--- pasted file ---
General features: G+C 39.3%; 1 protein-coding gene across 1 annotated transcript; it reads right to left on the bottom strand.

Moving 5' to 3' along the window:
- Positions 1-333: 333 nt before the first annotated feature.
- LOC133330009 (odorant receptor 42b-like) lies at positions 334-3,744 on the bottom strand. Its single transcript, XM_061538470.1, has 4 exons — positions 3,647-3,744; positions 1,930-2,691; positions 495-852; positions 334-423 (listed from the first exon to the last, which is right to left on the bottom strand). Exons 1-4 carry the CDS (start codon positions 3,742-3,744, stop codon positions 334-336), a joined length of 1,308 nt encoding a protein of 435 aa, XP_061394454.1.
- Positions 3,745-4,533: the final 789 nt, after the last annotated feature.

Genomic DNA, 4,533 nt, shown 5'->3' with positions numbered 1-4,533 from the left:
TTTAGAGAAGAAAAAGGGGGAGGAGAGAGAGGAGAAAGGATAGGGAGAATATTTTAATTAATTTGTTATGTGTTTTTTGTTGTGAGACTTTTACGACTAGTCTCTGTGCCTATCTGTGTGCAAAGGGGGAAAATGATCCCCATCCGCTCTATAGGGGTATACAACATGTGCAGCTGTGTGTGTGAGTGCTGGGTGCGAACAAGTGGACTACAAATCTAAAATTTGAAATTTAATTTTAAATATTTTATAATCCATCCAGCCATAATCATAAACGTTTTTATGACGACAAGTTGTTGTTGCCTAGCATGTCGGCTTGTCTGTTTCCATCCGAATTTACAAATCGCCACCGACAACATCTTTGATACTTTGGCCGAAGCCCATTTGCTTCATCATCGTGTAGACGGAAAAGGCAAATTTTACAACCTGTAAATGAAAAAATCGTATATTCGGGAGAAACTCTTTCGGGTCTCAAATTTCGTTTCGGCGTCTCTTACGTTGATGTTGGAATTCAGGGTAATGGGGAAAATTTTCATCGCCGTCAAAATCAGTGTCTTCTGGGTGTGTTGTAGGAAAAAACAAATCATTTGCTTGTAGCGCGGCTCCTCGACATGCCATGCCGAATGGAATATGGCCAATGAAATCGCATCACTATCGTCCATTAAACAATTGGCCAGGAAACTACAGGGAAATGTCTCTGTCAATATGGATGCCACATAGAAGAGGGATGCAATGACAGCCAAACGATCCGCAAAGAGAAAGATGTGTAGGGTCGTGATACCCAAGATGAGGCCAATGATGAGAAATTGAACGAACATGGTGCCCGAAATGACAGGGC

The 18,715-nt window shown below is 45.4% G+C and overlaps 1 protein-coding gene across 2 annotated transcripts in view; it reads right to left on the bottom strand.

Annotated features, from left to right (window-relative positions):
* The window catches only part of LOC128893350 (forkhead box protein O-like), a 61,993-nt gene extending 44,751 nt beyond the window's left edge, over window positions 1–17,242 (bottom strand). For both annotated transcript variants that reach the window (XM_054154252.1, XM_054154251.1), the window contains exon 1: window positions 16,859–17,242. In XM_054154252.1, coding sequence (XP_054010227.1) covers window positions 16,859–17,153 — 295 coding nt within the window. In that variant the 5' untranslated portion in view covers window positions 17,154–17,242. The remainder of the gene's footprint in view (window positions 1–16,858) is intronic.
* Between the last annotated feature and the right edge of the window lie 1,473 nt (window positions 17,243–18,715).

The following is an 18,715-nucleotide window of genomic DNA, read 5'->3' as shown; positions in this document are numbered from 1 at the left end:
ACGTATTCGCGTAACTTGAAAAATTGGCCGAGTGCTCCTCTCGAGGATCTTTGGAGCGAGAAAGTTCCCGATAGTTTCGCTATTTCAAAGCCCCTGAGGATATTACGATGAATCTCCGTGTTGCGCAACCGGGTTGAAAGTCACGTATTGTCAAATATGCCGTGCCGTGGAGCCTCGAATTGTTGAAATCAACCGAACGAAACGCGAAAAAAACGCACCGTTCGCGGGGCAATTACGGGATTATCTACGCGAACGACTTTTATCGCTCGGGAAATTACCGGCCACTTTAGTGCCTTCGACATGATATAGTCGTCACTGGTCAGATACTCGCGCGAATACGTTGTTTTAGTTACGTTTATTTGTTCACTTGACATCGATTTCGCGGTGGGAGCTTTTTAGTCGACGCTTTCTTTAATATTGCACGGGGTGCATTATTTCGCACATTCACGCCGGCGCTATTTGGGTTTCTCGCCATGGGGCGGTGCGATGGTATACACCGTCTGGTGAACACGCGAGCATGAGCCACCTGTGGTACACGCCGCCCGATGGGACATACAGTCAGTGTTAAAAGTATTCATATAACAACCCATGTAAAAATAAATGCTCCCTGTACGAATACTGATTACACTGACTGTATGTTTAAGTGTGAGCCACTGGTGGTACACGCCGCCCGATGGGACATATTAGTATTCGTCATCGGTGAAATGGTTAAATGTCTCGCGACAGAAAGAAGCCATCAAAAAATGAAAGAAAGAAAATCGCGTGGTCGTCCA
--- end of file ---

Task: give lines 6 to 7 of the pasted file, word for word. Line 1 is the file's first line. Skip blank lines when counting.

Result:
Genomic DNA, 4,533 nt, shown 5'->3' with positions numbered 1-4,533 from the left:
TTTAGAGAAGAAAAAGGGGGAGGAGAGAGAGGAGAAAGGATAGGGAGAATATTTTAATTAATTTGTTATGTGTTTTTTGTTGTGAGACTTTTACGACTAGTCTCTGTGCCTATCTGTGTGCAAAGGGGGAAAATGATCCCCATCCGCTCTATAGGGGTATACAACATGTGCAGCTGTGTGTGTGAGTGCTGGGTGCGAACAAGTGGACTACAAATCTAAAATTTGAAATTTAATTTTAAATATTTTATAATCCATCCAGCCATAATCATAAACGTTTTTATGACGACAAGTTGTTGTTGCCTAGCATGTCGGCTTGTCTGTTTCCATCCGAATTTACAAATCGCCACCGACAACATCTTTGATACTTTGGCCGAAGCCCATTTGCTTCATCATCGTGTAGACGGAAAAGGCAAATTTTACAACCTGTAAATGAAAAAATCGTATATTCGGGAGAAACTCTTTCGGGTCTCAAATTTCGTTTCGGCGTCTCTTACGTTGATGTTGGAATTCAGGGTAATGGGGAAAATTTTCATCGCCGTCAAAATCAGTGTCTTCTGGGTGTGTTGTAGGAAAAAACAAATCATTTGCTTGTAGCGCGGCTCCTCGACATGCCATGCCGAATGGAATATGGCCAATGAAATCGCATCACTATCGTCCATTAAACAATTGGCCAGGAAACTACAGGGAAATGTCTCTGTCAATATGGATGCCACATAGAAGAGGGATGCAATGACAGCCAAACGATCCGCAAAGAGAAAGATGTGTAGGGTCGTGATACCCAAGATGAGGCCAATGATGAGAAATTGAACGAACATGGTGCCCGAAATGACAGGGC